We can only spare room for the following just remarks upon a general union for home missionary objects.
"Desirable and important as such local societies are, still, it must be confessed that something more is needful- A General Union of all Congregational Associations for Home Missionary purposes. A County Union for the spread of the gospel may answer well, in a county in which there is a sufficient number of churches to associate, and able to employ labourers to cultivate the moral deserts within its limits; but there are counties, and these the most destitute and needy, in which the churches are too few and too poor to support the agents necessary. The adjoining counties of Westmoreland and Cumberland, lying direct north of Lancashire, are cases in point. In the former there is but one Congregational church able to maintain its own pastor, whilst there is an immense tract of country, with numerous villages, whose inhabitants are awfully ignorant of the only way of salvation. In the latter there are only twelve churches, some of which cannot support their own ministers, and the rest can do but little towards evangelizing a county containing a population exceeding one kundred and sixty thousand souls. A minister, who formerly resided in this county, and who lately revisited it, assured the writer, that such are the customs and habits of the people, such their general ignorance on spiritual subjects, and such their destitution of the means of grace, that they as much need the sympathy of Christian Churches as many portions of the heathen world. The same may probably be affirmed of other counties, especially in rural districts. How then are their spiritual wants to be supplied, but by agents sent forth and supported, at least for a time, by a general union of the churches throughout the kingdom?" We thank Mr. Slate for his volume, and recom
ommend it to the notice of our readers, not only as an interesting history, but also as supplying important suggestions to those who wish to establish or improve county or district associations, for the diffusion of the gospel amongst the neglected inhabitants of our towns and villages.
CURSORY NOTICES OF NEW PUBLICATIONS.
We are happy to receive the 27th, 28th, and 29th volumes of “The Biblical Cabinet," a series of “Hermeneutical, Exegetical, and Philological Works,” principally translated from the German, that should have a place in the library of every Chris. tian minister and intelligent layman. Dr. Rosenmüller's “ Mineralogy and Botany of the Bible" occupies the 27th volume, and forms a valuable book of reference, being replete with information, sustained by most ample references. The 28th volume contains several valuable tracts by Professor Tholuch, viz. “ Remarks on the Life, Character, and Style of the Apostle Paul;” Six Sermons, with many notes; and the author's celebrated “ Essay on the Nature and Moral Influence of Heathenism." To which is prefixed, a Life of Tholuch, by Professor Parke, of Andover.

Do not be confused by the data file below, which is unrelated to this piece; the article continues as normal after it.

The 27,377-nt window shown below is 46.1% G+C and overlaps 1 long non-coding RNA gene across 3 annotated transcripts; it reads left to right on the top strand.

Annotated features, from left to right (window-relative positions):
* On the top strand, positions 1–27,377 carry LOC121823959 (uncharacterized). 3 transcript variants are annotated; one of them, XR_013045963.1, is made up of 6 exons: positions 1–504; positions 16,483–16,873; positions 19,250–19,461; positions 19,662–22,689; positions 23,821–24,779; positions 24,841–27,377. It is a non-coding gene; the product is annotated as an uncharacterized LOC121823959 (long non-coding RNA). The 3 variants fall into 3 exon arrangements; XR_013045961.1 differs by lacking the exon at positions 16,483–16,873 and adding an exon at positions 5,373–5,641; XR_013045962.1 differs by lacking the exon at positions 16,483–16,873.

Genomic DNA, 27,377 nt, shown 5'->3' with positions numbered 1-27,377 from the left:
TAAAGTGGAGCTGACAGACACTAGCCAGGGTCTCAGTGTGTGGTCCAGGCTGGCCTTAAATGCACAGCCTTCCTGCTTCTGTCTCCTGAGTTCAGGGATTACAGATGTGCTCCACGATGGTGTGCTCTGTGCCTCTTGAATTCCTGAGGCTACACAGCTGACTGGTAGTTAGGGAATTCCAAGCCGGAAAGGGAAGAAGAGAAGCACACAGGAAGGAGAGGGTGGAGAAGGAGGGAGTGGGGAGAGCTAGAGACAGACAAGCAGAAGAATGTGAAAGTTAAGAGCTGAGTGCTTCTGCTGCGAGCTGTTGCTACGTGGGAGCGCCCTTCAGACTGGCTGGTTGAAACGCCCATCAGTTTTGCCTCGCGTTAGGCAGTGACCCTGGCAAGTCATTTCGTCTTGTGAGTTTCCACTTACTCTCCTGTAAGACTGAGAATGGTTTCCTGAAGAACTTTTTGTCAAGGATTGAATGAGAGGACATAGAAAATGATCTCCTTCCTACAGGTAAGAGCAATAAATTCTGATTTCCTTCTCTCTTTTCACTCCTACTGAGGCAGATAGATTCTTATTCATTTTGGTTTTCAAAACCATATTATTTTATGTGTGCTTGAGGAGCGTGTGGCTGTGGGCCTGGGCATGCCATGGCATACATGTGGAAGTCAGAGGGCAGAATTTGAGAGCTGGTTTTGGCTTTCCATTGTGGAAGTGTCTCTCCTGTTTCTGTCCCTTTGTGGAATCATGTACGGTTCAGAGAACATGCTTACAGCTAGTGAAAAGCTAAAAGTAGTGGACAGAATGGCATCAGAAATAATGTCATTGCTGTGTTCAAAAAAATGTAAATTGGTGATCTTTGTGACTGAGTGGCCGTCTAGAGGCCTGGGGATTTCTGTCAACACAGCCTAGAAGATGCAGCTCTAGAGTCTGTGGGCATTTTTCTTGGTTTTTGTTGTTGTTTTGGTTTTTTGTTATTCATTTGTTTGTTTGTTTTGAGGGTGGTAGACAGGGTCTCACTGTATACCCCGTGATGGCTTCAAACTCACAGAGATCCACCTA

The 29th volume is devoted to the translation of a valuable work by Frederick Lisco, of Berlin, “The Parables of Jesus Explained and Illustrated.”
This appears to us one of the best works upon the parables we have seen, in which the author labours to develope the one important truth, that each was designed to illustrate and enforce. Its analytical character will make it very useful to ministers of the gospel.
The opening of Abney Park Cemetery has led Mr. Collison, its solicitor, and son, we believe, of the venerable tutor of Hackney Academy, to prepare an interesting 12mo volume, entitled “ Cemetery Interment: containing a concise history of the modes of interment practised by the ancients, descriptions of foreign, English, metropolitan, and provincial cemeteries, and more particularly of the Abney Park Cemetery, at Stoke Newington." The volume contains much curious information on funereal subjects, and is embellished with several good lithographic prints.
The religious public are much indebted to Mr. Charles Knight, the enterprising publisher of "The Pictorial Bible," for a new and economical edition of the same valuable work, without the sacred text, in monthly volumes, entitled, “ The Illus
presents, " with Ashton, a
ess. cinefly explanatory of the was erected in this town
= ures, and also of the History, of about .€1000, which
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traversed the countries of the of the church. In Ji
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most authentic sources." The same supply the pulpit dur
Seripture Geography: a series of on the whole, encou
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PT. Hughes, P.R.G.S.” It is adapted stated labours on